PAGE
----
Further requirements for the operator's controls are specified in the ANSI/SIA A92.6—1990 Standard for Self-propelled Elevating Work Platforms that require that the upper controls (on the platform) shall “include a control which shall be continuously activated in order for upper directional controls to be operational and which automatically returns to the off position when released.” A similar requirement is specified in the ANSI/SIA A92.5—1992 Standard for Boom-Supported Elevating Work Platforms by specifying that the upper controls provided at the platform shall “include a separate safety control which shall be continuously activated for upper directional controls to be operational, and which renders upper directional controls inoperative when released.” These requirements have typically been met by having a separate foot pedal or an equivalent switch that must be operated by the operator in order for the directional controls to be used. A foot pedal can be actuated by the operator while using one hand to operate the directional control. However, in addition to the cost and installation expense, the foot pedal requires an electrical cord connection which must be durable, and together with the pedal is subject to rough service, deterioration due to weather conditions and damage from falling objects. A separate hand switch may be utilized but the operator may then be required to use both hands. A safety control may be integrated into each directional control but this would require three or more duplicate safety switches, with the controls of each capable of being released by the operator if he or his hand is trapped such that he cannot return the directional control to neutral.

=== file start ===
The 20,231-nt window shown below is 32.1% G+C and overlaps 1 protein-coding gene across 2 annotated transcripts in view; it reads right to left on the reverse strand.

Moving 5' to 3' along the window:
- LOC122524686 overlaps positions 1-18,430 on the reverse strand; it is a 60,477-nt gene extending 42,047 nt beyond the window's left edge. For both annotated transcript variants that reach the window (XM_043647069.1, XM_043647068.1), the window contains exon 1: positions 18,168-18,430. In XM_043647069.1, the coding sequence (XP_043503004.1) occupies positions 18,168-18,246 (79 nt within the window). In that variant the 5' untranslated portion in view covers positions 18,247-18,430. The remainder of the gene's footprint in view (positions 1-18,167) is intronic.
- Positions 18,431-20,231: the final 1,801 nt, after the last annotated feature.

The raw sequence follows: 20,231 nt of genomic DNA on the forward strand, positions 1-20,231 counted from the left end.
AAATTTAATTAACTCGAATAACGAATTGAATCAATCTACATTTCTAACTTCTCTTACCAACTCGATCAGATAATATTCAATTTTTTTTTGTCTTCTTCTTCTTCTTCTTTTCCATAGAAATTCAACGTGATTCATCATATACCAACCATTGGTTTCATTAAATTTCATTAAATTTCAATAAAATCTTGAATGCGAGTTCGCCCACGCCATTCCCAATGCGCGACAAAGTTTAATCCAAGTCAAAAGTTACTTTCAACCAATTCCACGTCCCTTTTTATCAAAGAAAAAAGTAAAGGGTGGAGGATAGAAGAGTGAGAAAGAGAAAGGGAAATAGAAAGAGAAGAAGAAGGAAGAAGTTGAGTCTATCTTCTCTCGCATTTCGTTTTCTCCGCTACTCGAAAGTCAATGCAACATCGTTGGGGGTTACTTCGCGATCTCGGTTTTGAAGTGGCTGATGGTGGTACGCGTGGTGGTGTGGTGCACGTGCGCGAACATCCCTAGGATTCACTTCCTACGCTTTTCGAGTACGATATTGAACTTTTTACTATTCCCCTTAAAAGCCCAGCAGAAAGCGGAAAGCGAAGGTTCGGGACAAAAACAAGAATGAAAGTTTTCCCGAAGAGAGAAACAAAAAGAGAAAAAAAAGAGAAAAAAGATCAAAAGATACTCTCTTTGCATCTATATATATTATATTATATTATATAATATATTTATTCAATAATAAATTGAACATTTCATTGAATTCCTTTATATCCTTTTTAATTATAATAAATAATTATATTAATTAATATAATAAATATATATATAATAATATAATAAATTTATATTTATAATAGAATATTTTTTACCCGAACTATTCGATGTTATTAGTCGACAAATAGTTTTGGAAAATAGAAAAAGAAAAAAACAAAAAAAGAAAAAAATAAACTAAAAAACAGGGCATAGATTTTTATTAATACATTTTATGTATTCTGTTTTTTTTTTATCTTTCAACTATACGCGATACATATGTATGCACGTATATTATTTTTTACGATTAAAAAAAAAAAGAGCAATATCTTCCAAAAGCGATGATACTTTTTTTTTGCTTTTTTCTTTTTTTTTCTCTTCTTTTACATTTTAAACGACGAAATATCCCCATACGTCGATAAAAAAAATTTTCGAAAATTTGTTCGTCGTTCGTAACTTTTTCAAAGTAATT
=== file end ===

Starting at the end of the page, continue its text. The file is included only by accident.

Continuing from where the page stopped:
In general, a safety control, in order to be most effective and provide maximum safety enhancement, must meet at least the following requirements:
1. It must prevent inadvertent operation of a directional control in case the directional control is struck by the operator, by other personnel or by a falling object or tool being used in performance of a work task;
2. When released it would preferably provide a signal to stop all powered functions if a malfunction occurs in the directional control or any other component of the control system;
3. When released it would preferably provide a signal to stop all powered functions if a malfunction occurs in any component of the power supply system; and
4. It would preferably provide a signal to stop or prevent unsafe powered motion that may be caused by a single point failure mode, which is an event caused by malfunction of a single component. It is to be avoided in aerial work platforms because of the potentially dangerous motion of the platform where the operator is located.
Thus, despite the advances made in the art, the control systems and arrangements discussed above are deficient in not providing a total human factors solution and in not utilizing a control configuration and mechanism that can provide rapid and certain recognition and orientation to both trained and untrained operators, resulting in increased safety and operator efficiency.